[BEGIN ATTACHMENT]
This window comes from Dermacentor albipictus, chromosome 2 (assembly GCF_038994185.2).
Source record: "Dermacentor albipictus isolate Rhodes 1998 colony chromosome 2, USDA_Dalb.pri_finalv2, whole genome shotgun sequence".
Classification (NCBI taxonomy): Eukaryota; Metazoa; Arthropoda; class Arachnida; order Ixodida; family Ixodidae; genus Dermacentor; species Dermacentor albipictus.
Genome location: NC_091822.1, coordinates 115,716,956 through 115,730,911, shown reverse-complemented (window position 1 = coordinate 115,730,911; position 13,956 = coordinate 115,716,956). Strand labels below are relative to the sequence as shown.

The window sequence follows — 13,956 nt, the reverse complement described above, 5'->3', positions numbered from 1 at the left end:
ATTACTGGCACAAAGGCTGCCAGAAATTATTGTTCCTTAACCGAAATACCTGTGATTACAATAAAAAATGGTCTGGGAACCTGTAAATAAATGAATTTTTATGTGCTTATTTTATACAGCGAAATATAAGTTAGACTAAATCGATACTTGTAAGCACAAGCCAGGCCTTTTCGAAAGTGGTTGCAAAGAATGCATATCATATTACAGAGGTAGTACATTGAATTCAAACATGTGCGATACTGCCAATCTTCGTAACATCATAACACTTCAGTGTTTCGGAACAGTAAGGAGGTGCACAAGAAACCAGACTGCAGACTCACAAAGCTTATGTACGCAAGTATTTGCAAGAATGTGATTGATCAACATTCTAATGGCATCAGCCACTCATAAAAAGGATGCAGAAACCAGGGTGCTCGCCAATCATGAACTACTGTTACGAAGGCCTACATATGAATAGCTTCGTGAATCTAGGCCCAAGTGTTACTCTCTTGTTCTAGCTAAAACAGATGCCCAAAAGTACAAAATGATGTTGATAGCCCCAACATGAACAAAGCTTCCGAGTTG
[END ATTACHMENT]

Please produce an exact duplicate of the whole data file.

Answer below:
This window comes from Dermacentor albipictus, chromosome 2 (assembly GCF_038994185.2).
Source record: "Dermacentor albipictus isolate Rhodes 1998 colony chromosome 2, USDA_Dalb.pri_finalv2, whole genome shotgun sequence".
Classification (NCBI taxonomy): Eukaryota; Metazoa; Arthropoda; class Arachnida; order Ixodida; family Ixodidae; genus Dermacentor; species Dermacentor albipictus.
Genome location: NC_091822.1, coordinates 115,716,956 through 115,730,911, shown reverse-complemented (window position 1 = coordinate 115,730,911; position 13,956 = coordinate 115,716,956). Strand labels below are relative to the sequence as shown.

The window sequence follows — 13,956 nt, the reverse complement described above, 5'->3', positions numbered from 1 at the left end:
ATTACTGGCACAAAGGCTGCCAGAAATTATTGTTCCTTAACCGAAATACCTGTGATTACAATAAAAAATGGTCTGGGAACCTGTAAATAAATGAATTTTTATGTGCTTATTTTATACAGCGAAATATAAGTTAGACTAAATCGATACTTGTAAGCACAAGCCAGGCCTTTTCGAAAGTGGTTGCAAAGAATGCATATCATATTACAGAGGTAGTACATTGAATTCAAACATGTGCGATACTGCCAATCTTCGTAACATCATAACACTTCAGTGTTTCGGAACAGTAAGGAGGTGCACAAGAAACCAGACTGCAGACTCACAAAGCTTATGTACGCAAGTATTTGCAAGAATGTGATTGATCAACATTCTAATGGCATCAGCCACTCATAAAAAGGATGCAGAAACCAGGGTGCTCGCCAATCATGAACTACTGTTACGAAGGCCTACATATGAATAGCTTCGTGAATCTAGGCCCAAGTGTTACTCTCTTGTTCTAGCTAAAACAGATGCCCAAAAGTACAAAATGATGTTGATAGCCCCAACATGAACAAAGCTTCCGAGTTG